15 Matching Annotations
  1. Apr 2022
    1. Allyson Pollock [@AllysonPollock]. (2022, January 4). The health care crisis is of governments making over three decades. Closing half general and acute beds, closing acute hospitals and community services,eviscerating public health, no service planning. Plus unevidenced policies on testing and self isolation of contacts. @dthroat [Tweet]. Twitter. https://twitter.com/AllysonPollock/status/1478326352516460544

  2. Feb 2022
    1. “When I moved to Kansas,” Roberts said, “I was like, ‘holy shit, they’re giving stuff away.’”

      This sounds great, but what are the "costs" on the other side? How does one balance out the economics of this sort of housing situation versus amenities supplied by a community in terms of culture, health, health care, interaction, etc.? Is there a maximum on a curve to be found here? Certainly in some places one is going to overpay for this basket of goods (perhaps San Francisco?) where in others one may underpay. Does it have anything to do with the lifecycle of cities and their governments? If so, how much?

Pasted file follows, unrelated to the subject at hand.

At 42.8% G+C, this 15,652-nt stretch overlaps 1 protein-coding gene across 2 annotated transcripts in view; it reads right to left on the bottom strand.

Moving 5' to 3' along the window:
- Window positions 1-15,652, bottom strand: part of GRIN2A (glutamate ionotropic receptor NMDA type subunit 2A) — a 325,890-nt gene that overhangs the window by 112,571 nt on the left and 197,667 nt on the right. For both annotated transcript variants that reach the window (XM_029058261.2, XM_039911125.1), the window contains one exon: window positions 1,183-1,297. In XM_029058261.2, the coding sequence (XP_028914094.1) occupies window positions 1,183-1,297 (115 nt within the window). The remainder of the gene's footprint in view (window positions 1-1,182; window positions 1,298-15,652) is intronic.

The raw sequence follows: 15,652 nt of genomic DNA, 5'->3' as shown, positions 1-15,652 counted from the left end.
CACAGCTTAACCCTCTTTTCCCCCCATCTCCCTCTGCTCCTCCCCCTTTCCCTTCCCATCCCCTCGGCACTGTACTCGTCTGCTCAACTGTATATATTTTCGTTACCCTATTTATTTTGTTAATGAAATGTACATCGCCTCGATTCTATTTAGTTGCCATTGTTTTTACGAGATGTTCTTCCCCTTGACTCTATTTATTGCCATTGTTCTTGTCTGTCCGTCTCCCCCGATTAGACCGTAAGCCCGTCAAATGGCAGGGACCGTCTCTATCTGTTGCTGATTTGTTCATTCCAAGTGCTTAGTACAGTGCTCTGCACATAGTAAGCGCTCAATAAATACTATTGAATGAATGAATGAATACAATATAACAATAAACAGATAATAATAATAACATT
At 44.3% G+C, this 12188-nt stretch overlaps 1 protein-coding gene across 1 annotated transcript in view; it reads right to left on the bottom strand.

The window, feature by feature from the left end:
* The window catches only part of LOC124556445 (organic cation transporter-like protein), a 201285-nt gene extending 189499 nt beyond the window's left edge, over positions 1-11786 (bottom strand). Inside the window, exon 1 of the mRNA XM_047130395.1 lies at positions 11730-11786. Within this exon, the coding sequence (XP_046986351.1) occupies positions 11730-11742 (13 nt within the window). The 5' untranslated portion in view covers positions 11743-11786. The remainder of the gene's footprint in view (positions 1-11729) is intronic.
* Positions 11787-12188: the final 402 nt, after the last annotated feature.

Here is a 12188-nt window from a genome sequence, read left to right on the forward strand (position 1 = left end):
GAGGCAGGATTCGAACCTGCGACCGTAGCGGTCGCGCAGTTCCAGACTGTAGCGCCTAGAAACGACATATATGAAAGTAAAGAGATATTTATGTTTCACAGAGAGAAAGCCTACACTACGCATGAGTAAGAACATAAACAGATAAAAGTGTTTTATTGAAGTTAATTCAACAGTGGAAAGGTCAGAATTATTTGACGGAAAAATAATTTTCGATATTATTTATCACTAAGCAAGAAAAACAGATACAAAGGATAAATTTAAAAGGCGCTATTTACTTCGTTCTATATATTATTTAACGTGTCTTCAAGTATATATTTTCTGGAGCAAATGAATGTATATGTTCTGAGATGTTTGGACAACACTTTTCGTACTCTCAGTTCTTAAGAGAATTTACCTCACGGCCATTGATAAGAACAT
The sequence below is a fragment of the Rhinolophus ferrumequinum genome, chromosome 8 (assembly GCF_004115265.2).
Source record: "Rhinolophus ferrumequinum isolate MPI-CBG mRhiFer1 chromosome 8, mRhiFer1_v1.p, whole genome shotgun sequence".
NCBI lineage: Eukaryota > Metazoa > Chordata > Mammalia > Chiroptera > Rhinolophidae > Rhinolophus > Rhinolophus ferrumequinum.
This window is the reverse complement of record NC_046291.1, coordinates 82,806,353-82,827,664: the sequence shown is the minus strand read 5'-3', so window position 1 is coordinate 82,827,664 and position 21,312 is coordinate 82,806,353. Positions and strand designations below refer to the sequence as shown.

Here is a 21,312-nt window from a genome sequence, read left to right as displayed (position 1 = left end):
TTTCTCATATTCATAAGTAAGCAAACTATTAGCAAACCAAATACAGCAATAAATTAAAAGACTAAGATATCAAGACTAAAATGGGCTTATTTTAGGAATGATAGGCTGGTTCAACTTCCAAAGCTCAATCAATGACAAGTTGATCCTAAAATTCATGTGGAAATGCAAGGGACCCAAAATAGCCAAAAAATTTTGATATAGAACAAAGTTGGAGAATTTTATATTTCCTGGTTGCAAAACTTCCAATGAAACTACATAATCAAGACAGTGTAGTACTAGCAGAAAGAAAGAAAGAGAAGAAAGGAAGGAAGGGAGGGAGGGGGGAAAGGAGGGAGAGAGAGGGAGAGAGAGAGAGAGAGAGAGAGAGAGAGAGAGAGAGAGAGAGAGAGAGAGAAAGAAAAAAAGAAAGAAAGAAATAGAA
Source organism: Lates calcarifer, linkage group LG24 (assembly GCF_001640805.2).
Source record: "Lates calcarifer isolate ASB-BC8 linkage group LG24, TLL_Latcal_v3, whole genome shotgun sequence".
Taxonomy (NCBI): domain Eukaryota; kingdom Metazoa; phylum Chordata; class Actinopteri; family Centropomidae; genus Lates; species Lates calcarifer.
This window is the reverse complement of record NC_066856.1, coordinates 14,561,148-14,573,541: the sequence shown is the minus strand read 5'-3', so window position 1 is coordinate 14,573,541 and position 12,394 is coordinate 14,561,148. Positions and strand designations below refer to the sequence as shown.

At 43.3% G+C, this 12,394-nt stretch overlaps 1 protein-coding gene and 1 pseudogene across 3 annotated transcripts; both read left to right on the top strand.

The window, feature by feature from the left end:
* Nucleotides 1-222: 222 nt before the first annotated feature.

3. Jan 2022
  4. Dec 2021
  5. Oct 2021
  6. Jun 2021
  7. May 2021
  8. Mar 2021
  9. Feb 2021
  10. Oct 2020
  11. Sep 2020
  12. Jun 2020
  13. Nov 2018
    1. Koh et al. (11) detailed a cycle of crisis care elaborating the nature of high medical costs, possibly resulting from fear and denial. First, an individual is in need of medical help, so he or she goes to a physician's office where the staff asks the individual to fill out a complex and confusing form. The physician examines the patient and explains the condition and treatment options using medical jargon. Numerous prescriptions, laboratory tests, and referrals are given without confirmation of the patient's comprehension. The staff sends the patient home with complicated instructions. Inevitably, the patient may consume medication incorrectly or miss follow-up appointments, and his or her condition worsens. Eventually, the patient presents to the emergency department, and the hospital staff develops a new treatment plan. Again, no one confirms the patient's understanding. When the patient is discharged, he or she is likely to get sick again and repeat the cycle (11)